Whilst people were still socialising, one lady about my age appeared in one of those tarty long T shirt. This was the real thing with a back and front view. She had left off her skirt or trousers and so her bare legs appeared leading down from the outfit, carrying the whole thing off very well to much merriment; what a star. I later learned from her that she had bought the T shirt on her holiday in San Francisco.

After a snack lunch it was time for today's happy hour and more of Tub's funny jokes. Sylvia had been across to the kitchen to offer help with tonight's meal but none was needed. Soon it was time for the Christmas meal so each armed with our own plate and pudding bowl, cutlery, wine glass and wine bottles, we took a place at a table, and were pleased when our table number was called to go and be served. Each server put one portion of their product on the plate with quick efficiency. Soon I had a full plate containing a large roll of ham, a sausage, a burgher, fried onions, coleslaw, beetroot, potatoes and peas. Bread and sauces were available at another table on a self service basis. Pudding was mixed fruit salad or a large slice of cake, both served with ice cream.

As the main meal was being eaten Santa walked round throwing toffees about like missiles. It was more luck than management that only one wine glass was broken. When the club fines were later dolled out for weekend misdemeanours Santa was duly fined for misconduct with the sweeties. We all went to bed full and happy after being invited to a barbecue breakfast to help eat up the remaining supplies of sausage, burghers and onions.

At nine am I was at the barbecue with my plate. The burghers were the nicest I have had for a long time. All the meat was bought from a butcher at Gore and we will have to pass by that way on our travels. It was surprising how many were thrown away uneaten but I managed to rescue 2 sausage and 2 burghers for later heating in the micro wave.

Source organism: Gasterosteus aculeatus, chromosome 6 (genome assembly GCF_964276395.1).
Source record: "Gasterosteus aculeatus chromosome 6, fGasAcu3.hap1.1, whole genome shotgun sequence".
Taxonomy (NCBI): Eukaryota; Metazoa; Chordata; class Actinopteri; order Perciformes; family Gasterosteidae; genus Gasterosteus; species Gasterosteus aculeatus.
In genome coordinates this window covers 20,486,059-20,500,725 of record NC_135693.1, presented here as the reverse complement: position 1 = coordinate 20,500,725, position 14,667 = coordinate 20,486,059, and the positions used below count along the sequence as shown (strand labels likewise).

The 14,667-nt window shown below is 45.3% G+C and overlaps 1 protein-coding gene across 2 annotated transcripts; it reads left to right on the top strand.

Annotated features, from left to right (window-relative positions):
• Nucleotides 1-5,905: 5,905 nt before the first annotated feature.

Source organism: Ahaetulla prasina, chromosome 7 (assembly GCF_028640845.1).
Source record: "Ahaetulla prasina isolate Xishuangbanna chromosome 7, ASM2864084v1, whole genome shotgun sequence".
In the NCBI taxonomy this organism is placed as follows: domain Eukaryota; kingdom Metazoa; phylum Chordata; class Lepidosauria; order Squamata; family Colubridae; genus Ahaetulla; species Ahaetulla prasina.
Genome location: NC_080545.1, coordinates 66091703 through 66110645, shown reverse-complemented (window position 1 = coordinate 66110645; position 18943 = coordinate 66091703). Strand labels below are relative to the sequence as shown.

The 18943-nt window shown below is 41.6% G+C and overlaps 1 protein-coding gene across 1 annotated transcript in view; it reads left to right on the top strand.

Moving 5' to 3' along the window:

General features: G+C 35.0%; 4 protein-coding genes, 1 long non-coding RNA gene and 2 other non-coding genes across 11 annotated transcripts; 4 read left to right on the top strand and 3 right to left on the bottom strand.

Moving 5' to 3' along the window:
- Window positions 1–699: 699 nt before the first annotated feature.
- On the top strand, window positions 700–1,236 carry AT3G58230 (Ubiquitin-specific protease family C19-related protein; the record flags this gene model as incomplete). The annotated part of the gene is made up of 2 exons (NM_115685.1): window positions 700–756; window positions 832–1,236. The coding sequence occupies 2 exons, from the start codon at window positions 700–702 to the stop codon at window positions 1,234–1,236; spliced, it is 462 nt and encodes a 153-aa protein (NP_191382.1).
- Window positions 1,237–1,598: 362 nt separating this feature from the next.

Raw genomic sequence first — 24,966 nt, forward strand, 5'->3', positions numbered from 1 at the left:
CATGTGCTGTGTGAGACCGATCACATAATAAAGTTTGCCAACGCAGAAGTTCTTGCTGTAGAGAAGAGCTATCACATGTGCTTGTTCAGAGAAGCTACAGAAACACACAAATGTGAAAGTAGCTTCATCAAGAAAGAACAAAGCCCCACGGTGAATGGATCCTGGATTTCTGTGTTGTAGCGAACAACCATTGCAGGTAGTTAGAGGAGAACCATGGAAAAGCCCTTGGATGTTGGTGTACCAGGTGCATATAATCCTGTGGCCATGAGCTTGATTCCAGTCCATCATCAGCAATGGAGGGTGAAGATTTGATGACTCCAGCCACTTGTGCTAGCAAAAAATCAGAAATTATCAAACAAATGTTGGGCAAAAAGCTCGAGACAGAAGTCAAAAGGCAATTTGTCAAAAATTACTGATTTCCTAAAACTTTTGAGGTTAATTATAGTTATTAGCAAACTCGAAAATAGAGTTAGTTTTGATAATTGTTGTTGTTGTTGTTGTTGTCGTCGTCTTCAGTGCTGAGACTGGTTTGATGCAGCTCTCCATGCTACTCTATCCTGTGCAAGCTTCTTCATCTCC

Before the raffle of 31 prizes, we had a brief meeting, more of Tub's jokes, and a talk specifically appertaining to motorhomes by two employees who are vehicle inspectors. Although not an inspiring topic, it was interesting and so was the question time. Despite donating a packet of real Scottish Oat Cakes we had found in a shop, our luck was out at the raffle. Some van owners had indicated they were staying on for the town Christmas fete, to be held on the sports ground this afternoon. Sylvia and I had already decided to stay for the gathering and observe how the New Zealanders enjoyed themselves, so expected to stay the night on the Herriot sports field car park. In the event it turned out the fete was a very local affair which involved one roundabout, two stalls and competitions; the others decided to leave.

Sylvia and I enjoyed watching the school children perform some action songs, the competitions for Miss Herriot and Mr Muscle, (age groups under 5 and under 7), and the all ages throwing the wellie competition. Santa chucked sweets from the top of the fire engine and then was promptly forgotten about once he had run out of sweets, being left on top of the engine as the driver was busy in the wellie throwing.

The highlight of the entertainment was an invited children's group who performed Maori songs and hakas in costume and with actions. It was a mixed group of white and Maori children and in the interest of equality the most skilled girls were allowed to perform some actions traditionally reserved for males. The group had brought with them food prepared in a 'hungi'. This was silver foil trays of meat and vegetables prepared in an earthen pit, and after changing from their costumes the children were fed. Extra foil trays were available for sale as a fund raiser for the group and we shared one for an early tea and added a small contribution to the funds. Herriot is to start one of these mixed race groups next year. We are sure the involved children will enjoy themselves and racial harmony and understanding can only be advanced by such a venture.

We left Herriot before the grand finale, the 'pull the fire engine' competition, in case we were 'roped in'; puny eh! It had been a very good weekend and we expect to meet many of the rally members during our journeys. Tub and Robin have invited us to park on their property as we pass by Clyde on Monday night, and other friends have offered us a park on their property when we get to Invercargill. Nice people are to be found everywhere.

As we have decided not to stay in the Herriot sports ground car park tonight, we must find somewhere else to camp. It has been a very enjoyable rally of 41 vehicles and we have been invited to join in at the 'Woodstock' Country and Western Festival in January. Goodbye Herriot and good luck to the local community.